I think designers have this idea that standards-based layout is an all-or-nothing deal. I think you can always evolve your site toward the goal of more structural markup and CSS presentation without leaping all the way to the end.
It’s harder these days to forecast the evolution of CSS for two reasons. One, CSS is getting really big. Two, it’s been split up into a bunch of separate modules, each of which progresses at its own pace. So there isn’t one big Working Draft of CSS3 to look at and say, “Here’s what’s next.”
I think the excitement is in browsers continuing to advance their support for CSS2, and continuing to become increasingly alike in how they treat the same markup and styles. Even beyond that, though, I’m excited by how many designers are moving to CSS-driven design, and discovering all its benefits. Increasingly, I see comments online to the effect of, “I finally got into using CSS and it’s is so awesome that I’m never going back to tables. I can’t figure out why I ever put up with that kind of designing in the first place.”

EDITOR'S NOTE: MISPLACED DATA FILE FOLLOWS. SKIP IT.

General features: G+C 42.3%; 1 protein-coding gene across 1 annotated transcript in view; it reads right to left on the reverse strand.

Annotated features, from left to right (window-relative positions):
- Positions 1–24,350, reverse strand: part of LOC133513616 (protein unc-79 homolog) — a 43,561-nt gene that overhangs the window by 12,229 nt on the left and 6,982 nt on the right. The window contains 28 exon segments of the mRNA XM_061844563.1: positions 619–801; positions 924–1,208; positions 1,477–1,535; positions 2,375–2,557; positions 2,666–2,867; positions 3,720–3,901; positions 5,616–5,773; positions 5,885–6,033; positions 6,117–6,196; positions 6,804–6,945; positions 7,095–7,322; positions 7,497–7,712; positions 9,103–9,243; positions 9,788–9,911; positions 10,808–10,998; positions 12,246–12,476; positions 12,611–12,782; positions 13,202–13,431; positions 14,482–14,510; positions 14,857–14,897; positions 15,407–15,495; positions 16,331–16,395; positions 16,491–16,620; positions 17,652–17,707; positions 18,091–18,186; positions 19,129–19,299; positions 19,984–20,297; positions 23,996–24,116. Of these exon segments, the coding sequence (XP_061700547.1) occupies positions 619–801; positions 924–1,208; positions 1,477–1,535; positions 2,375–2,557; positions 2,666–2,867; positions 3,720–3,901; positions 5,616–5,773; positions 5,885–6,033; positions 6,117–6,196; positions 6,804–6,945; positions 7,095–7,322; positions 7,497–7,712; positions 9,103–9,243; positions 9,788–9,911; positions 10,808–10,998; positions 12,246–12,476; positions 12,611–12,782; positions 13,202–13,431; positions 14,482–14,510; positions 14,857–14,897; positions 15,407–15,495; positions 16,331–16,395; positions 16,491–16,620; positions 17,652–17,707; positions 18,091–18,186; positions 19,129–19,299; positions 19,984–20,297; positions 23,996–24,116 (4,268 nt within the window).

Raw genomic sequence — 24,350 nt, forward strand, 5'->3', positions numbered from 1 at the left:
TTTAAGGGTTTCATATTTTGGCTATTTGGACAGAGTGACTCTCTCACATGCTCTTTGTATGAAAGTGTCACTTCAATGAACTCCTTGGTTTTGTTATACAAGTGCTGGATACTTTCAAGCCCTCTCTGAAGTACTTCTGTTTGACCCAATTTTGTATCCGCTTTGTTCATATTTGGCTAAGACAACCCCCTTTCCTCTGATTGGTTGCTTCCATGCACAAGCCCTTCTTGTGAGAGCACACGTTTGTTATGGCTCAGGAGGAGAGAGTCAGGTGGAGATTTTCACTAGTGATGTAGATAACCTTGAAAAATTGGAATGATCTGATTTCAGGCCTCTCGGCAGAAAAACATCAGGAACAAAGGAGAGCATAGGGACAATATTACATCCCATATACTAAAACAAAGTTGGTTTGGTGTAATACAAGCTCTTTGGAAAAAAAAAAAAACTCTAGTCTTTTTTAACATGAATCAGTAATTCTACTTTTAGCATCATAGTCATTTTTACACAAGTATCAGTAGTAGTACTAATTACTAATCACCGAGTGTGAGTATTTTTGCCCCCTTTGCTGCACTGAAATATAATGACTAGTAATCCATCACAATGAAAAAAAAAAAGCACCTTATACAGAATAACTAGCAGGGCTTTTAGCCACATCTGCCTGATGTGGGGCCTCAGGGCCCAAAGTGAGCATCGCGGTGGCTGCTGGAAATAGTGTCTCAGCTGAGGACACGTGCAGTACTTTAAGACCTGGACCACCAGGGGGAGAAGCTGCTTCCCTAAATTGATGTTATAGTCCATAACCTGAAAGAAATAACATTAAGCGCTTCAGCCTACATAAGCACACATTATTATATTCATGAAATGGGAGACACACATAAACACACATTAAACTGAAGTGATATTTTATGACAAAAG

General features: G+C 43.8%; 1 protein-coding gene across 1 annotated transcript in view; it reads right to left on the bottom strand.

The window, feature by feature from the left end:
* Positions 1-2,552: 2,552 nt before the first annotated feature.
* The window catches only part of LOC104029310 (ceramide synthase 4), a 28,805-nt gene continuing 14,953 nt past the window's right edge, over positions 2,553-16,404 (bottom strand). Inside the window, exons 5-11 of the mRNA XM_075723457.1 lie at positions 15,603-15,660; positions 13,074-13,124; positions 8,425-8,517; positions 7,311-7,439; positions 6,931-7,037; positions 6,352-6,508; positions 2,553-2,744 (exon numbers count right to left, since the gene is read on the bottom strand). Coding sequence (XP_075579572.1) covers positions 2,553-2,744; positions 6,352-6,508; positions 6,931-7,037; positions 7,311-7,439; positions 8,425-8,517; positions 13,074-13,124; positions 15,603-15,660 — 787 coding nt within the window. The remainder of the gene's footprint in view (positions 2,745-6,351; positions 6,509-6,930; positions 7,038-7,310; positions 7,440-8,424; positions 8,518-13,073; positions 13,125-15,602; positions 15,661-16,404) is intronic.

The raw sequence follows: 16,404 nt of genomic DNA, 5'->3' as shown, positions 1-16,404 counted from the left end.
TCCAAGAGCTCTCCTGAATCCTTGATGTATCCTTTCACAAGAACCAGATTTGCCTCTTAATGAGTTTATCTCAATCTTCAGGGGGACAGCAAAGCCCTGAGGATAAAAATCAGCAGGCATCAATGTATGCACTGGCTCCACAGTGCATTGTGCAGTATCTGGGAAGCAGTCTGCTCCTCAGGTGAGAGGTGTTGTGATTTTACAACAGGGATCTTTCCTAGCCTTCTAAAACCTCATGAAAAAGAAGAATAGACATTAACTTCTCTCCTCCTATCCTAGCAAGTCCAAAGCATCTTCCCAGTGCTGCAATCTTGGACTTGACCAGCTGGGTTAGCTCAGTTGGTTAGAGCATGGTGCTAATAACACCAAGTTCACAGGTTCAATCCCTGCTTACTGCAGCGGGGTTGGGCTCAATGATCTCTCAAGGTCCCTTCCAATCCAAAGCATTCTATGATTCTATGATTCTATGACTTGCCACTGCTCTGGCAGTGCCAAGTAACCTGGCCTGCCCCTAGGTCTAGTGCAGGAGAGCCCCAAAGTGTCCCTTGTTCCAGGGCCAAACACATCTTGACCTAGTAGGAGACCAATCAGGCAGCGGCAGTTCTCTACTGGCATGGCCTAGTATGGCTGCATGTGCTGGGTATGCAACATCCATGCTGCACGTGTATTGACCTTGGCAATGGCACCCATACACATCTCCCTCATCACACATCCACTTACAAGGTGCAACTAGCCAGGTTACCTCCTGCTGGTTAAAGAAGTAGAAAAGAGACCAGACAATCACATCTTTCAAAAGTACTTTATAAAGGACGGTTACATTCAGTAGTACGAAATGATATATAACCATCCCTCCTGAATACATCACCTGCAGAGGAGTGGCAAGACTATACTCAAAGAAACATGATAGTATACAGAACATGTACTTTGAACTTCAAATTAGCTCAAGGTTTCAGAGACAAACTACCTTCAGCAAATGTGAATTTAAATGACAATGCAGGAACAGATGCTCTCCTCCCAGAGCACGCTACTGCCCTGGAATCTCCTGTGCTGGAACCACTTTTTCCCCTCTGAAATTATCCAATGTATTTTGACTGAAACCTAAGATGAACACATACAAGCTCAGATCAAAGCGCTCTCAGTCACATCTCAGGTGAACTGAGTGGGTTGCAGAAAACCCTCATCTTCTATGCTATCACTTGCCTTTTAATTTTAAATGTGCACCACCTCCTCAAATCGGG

So I think that if you haven’t taken the plunge yet, you can get excited about is how much easier your life will be once you’ve moved away from convoluted table design. If you’ve already taken that step, then it’s time to get excited about how much more you’re going to be able to do as you learn the nuances of CSS, and as browsers improve their CSS support even further.